Wednesday, November 17, 2010

A Near Death Experience

I came home from work.  I wanted to hurry up and get some casts made.  I went into the basement where unfortuneatley I have to keep Sable as she has been ripping the house to shreds when alone.  There is the crawl space and the laundry room.  The crawl space goes under half the house and opens up in to the laundry/furnace room and on the other side of the basement under the stairs.  There is a wooden baby gate to block it off.  There is a little hallway from under the stairs to the door leading upstairs and beside it the door to the laundry room and another straight ahead into the finished basement where I am doing my casting.  I keep this door closed AT ALL TIMES as do I my collection room.

THANKFULLY!!!  Sable destroyed the baby gate, chewed the wood to splinters, pulled all the clothes off the dryer and some that were hanging up.  She pulled up and destroyed the carpet to the point I couldnt open the main door into the basement hallway.  She destroyed home 45mm reel movies and worst of all...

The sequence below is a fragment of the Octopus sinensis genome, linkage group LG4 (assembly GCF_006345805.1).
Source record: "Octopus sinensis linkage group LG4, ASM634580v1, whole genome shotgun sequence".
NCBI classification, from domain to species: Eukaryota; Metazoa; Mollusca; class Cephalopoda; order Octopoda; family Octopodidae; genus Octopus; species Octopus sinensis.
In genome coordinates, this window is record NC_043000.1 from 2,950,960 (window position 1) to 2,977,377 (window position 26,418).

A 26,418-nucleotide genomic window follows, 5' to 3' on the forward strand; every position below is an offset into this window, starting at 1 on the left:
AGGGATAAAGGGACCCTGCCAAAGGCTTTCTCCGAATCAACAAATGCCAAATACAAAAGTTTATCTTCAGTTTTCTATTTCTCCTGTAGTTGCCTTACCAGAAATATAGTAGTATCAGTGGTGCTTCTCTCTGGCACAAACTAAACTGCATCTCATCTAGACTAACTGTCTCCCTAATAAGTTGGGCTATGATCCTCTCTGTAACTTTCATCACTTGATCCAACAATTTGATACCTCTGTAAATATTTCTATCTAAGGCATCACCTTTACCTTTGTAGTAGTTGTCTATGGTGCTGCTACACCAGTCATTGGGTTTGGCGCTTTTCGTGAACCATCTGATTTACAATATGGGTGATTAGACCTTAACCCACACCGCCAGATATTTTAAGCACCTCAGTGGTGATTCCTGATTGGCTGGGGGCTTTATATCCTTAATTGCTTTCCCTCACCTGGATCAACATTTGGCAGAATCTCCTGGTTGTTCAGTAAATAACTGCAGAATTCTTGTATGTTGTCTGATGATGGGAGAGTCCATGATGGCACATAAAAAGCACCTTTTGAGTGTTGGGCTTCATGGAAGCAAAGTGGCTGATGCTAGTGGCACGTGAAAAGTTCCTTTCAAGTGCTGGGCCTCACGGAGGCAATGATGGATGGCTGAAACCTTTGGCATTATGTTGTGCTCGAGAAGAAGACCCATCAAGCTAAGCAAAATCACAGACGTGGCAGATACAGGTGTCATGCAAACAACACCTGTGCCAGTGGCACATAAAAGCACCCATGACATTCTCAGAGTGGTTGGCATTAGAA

In the basement hallway is my grandmothers old Singer Sewing machine from 1912 I believe...could be as late as 1917.  Its on there I just forgot.  But when its down it makes a nice little table.  And its the perfect size for my Chess Set.  While all the doors were closed, Sable went around under the stairs destroyed the baby gate and now had complete access to the basement hallway.  But thats as far as she could go.  And as far as she needed to go in order to get to My Custom Micronaut Chess Set.